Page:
val loader = div(mapOf("class" to "ui active text loader")).addText("Retrieving keys...")
loader.setAttribute("class", "ui disabled text loader")
createInputSegment(loader, keyData)
createKeysTable(keyData)
}

Now, here is where Kwebs deep integration with kotlin really comes in handy, since it allows us to use kotlin coroutines to handle tasks with considerable i/o (such as retrieving data from an AWS bucket). I have recently started using coroutines frequently in production code and I can without doubt say they’re the best way to write asynchronous tasks without worrying about threads. The low touch syntax setup and the results are so easy it almost feels like cheating.

The following code fragment uses the S3Client introduced earlier to launch a coroutine and when the user hits the search button, and displays a loading icon until all the data is retrieved or an error is thrown:

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private fun ElementCreator<DivElement>.createInputSegment(
loader: Element,
keyData: KVar<List<S3Data>>
) {
div(fomantic.ui.vertical.segment).new {
div(fomantic.ui.input).new {
val endpointInput = input(type = InputType.text, placeholder = "Enter S3 Endpoint Url")
val bucketInput = input(type = InputType.text, placeholder = "Enter S3 Bucket Name")
button(mapOf("class" to "ui primary button")).text("Search").on.click {
GlobalScope.launch {
loader.setAttribute("class", "ui active text loader")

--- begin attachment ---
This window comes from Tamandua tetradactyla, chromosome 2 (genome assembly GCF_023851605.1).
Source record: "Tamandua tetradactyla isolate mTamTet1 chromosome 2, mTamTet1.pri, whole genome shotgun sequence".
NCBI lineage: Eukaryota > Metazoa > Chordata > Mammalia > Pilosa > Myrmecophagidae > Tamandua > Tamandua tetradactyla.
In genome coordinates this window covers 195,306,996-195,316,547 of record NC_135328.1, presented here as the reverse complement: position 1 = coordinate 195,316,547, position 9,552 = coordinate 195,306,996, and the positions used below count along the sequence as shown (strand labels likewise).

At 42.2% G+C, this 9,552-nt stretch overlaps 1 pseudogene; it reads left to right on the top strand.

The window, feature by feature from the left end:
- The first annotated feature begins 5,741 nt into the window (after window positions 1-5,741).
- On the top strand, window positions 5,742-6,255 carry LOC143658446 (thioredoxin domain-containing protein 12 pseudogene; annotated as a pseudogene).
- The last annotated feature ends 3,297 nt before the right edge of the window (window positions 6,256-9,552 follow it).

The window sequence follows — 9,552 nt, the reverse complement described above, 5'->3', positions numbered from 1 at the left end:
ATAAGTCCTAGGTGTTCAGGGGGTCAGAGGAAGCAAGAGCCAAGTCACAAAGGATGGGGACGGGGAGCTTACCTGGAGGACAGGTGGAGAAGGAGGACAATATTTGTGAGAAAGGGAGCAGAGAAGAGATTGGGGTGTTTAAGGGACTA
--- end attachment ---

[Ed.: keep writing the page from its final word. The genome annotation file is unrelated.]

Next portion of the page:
val s3Client =
S3Client(endpointInput.getValue().await(), bucketInput.getValue().await())
try {
keyData.value = s3Client.listAllKeys()
} catch (ex: Exception) {
p().execute(ERROR_TOAST)
loader.setAttribute("class", "ui disabled text loader")
}
if (keyData.value.isNotEmpty()) {
p().execute(SUCCESS_TOAST)
loader.setAttribute("class", "ui disabled text loader")
}
}
}
}
}
}

So far so good, now that we have successfully pulled in the data in out Kvar container, we can start rendering a table. Now I also wanted to show a nice little icon to show that the retrieved object was a file - and also allow the ability to click name of the key as a link so the user can download.

Now Kweb as far as I could tell didn’t have the ability to specify that via a DSL object, however, it does provide the ability to specify nested HTML inside a table element to add my own custom behaviour.

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private fun ElementCreator<DivElement>.createKeysTable(
keyData: KVar<List<S3Data>>
) {
table(mapOf("class" to "ui celled striped table")).new {
thead().new {
tr().new {
th().text("Key")
th().text("File Size (in KB)")
th().text("Last Modified At")
}
}
tbody().new {
keyData.map {
it.forEach {
tr().new {
td(mapOf("data-lable" to "Key")).innerHTML("<i class=\"file outline icon\"></i> <a target=\"_blank\" href=${it.downloadUrl} download=${it.key}>${it.key}</a>")
td(mapOf("data-lable" to "File Size")).text("${it.size} KB")
td(mapOf("data-lable" to "Last Modified At")).text(it.lastModifiedAt)

}
}
}
}
}
}

The code above creates a new table and generates a new row in the table for each public key present in the provided bucket. If no data is present, nothing gets rendered.

This probably also the time to give a shoutout to the Kweb creators for an integration with Fomantic UI which comes pre-configured with nice UI elements. Although, the integration doesn’t end there and there is a nice APi for anyone to write a new plugin with their favourite UI elements library.

Final Notes

And that is all that’s needed to write a simple S3 browsing web app using Kweb. Here is the app deployed on heroku and the full working code is on github.

Gif Demo:

Youtube Demo: